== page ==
GENESEE COUNTY — Michigan Gov. Rick Snyder outlined a number of goals and plans for 2013 during his State of the State address, Jan. 16.
Snyder, a Republican, who is in his first term as governor, praised the fact that under his administration Michigan’s budget is balanced and strides have been made to restore Michigan jobs and industry.
State Sen. David Robertson (R-Grand Blanc Township), applauded the governor’s efforts and those of the legislature over the past two years.
“Gov. Snyder touched on a number of issues, but the overall tone of the speech was clear–progress has been made but there is much more work to be done,” said Robertson. “Just over two years ago, Gov. Snyder delivered his first State of the State address. In that speech, the governor charted a bold course to reinvent Michigan. That same message resonated again tonight.
“When the Senate took office in January of 2011, the state was facing a $1.5 billion budget deficit. Now, in January of 2013, the state budget is balanced and there is more than $500 million in the state’s rainy day fund. That’s a $2 billion turnaround in just under two years.”
State Rep. Woodrow Stanley (D-Flint) responded to the State of the State address with skepticism about appeals for bipartisanship and worry about policies that could hurt working families.
“After gutting the Earned Income Tax Credit, creating a pension tax and passing right-to-work, this partisan governor is asking for bipartisanship?” Stanley said. “It is as if Gov. Snyder wants to put lipstick on the pig. He and Speaker (Jase) Bolger’s agenda is as partisan as it gets.”
In his address, Stanley said, Snyder did not mention middle-class tax cuts, relief for seniors who now pay taxes on retirement income or restoring $2 billion in education funding.
He continued his support for the Education Achievement Authority, which paves the way for school vouchers and allows for-profit corporations to take over public schools, said Stanley.
Among his more ambitious plans, the governor called for higher gas taxes and vehicle registration fees to raise an extra $1.2 billion a year to fix roads and bridges, increasing to $1.5 billion by 2015.
But he did not say by how much gas taxes or vehicle registration fees should rise.
Snyder also called for changes to Michigan’s no-fault auto insurance system to limit the size of medical claims, which the governor said he thinks are too high.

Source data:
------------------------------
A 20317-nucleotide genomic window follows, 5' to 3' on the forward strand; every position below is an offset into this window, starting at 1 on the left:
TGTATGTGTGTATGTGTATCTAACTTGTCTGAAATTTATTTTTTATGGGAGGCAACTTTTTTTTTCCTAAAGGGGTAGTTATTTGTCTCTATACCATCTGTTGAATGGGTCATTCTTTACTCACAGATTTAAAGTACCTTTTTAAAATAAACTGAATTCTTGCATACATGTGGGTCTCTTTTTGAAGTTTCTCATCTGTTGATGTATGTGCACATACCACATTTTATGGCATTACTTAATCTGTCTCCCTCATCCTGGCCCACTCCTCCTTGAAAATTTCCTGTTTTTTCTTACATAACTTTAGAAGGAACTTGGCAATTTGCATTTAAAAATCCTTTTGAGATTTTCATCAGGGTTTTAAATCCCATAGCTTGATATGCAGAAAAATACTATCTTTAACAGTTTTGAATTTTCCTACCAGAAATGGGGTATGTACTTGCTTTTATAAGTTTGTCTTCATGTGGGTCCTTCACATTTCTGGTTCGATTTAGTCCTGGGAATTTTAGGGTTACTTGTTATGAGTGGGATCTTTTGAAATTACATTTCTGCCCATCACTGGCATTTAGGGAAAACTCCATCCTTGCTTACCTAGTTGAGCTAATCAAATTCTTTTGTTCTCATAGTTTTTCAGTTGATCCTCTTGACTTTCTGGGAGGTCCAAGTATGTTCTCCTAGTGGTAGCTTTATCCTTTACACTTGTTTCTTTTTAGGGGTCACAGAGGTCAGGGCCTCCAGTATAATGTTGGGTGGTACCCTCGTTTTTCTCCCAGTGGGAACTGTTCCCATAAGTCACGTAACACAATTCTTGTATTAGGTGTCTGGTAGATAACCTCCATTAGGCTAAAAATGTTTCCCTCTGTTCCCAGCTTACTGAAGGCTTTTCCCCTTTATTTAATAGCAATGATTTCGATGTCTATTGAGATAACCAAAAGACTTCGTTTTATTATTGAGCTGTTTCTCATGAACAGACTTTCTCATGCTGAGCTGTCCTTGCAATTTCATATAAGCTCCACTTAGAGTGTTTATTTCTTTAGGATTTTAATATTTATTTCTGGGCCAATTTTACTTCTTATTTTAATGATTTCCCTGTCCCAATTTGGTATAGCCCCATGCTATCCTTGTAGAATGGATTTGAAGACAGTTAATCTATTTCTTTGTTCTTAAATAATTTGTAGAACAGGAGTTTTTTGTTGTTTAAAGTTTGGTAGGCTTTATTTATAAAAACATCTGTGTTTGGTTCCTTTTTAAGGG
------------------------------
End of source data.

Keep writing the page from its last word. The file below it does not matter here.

“Michigan drivers would also pay more in annual car registration fees under Snyder’s infrastructure plan,” said Stanley, “and possible reform to Michigan’s No-Fault Insurance law could limit benefits for car accident victims.
“Gov. Snyder is not working for common ground or shared sacrifices if he is asking to raise driver registration fee that is nothing more than another Republican regressive tax,” Stanley said. “We need a sound plan, not something that continues to hurt the working class.”
State Rep. Joseph Graves (RArgentine Township) said after the address he thinks the governor highlighted the progress state Republicans have made streamlining and simplifying state government for Michigan’s hardworking taxpayers.
Graves said there is still work to do in returning Michigan to its full potential. He said the governor stressed some of these challenges in his speech and though there are no easy answers, Graves said he too is committed to finding long-term solutions for residents.
“Since taking office I have remained focused on creating a healthy economy, bringing jobs back to our state and working to increase public safety in our local communities,” said Graves. “These will remain my top priorities and I look forward to finding common sense solutions to make Michigan a great place to live and work for decades to come.”
State Rep. Charles Smiley (D-Burton) said he thinks Republican policies have hurt Michigan’s middle-class families and haven’t kick-started an economic recovery in the state — despite the governor’s claims.
“The governor painted a rosy picture of Michigan’s situation to hide the fact that his policies aren’t working,” Smiley said. “His massive corporate tax cut — paid for by raising taxes on the middle class and seniors — isn’t creating jobs, but we still have to foot the bill. It’s time for a new course of action.”
Smiley said Snyder did not mention middle-class tax cuts, relief for seniors who now pay taxes on retirement income or restoring $2 billion in education funding. He continued his support for the Education Achievement Authority, which paves the way for school vouchers and allows for-profit corporations to take over public schools. Michigan drivers would also pay more in annual car registration fees under Snyder’s infrastructure plan, and possible reform to Michigan’s No-Fault Insurance law could limit benefits for car accident victims.
“We can’t expect students to succeed when the Legislature diverts billions of dollars from education funding. Setting up our schools to fail — and punishing them with a corporate takeover when they do — is the wrong approach for Genesee County and for Michigan,” Smiley said. “Instead, we need to stop raiding the School Aid Fund and invest in our children’s future. That’s the true path to job growth, and one I fully support.”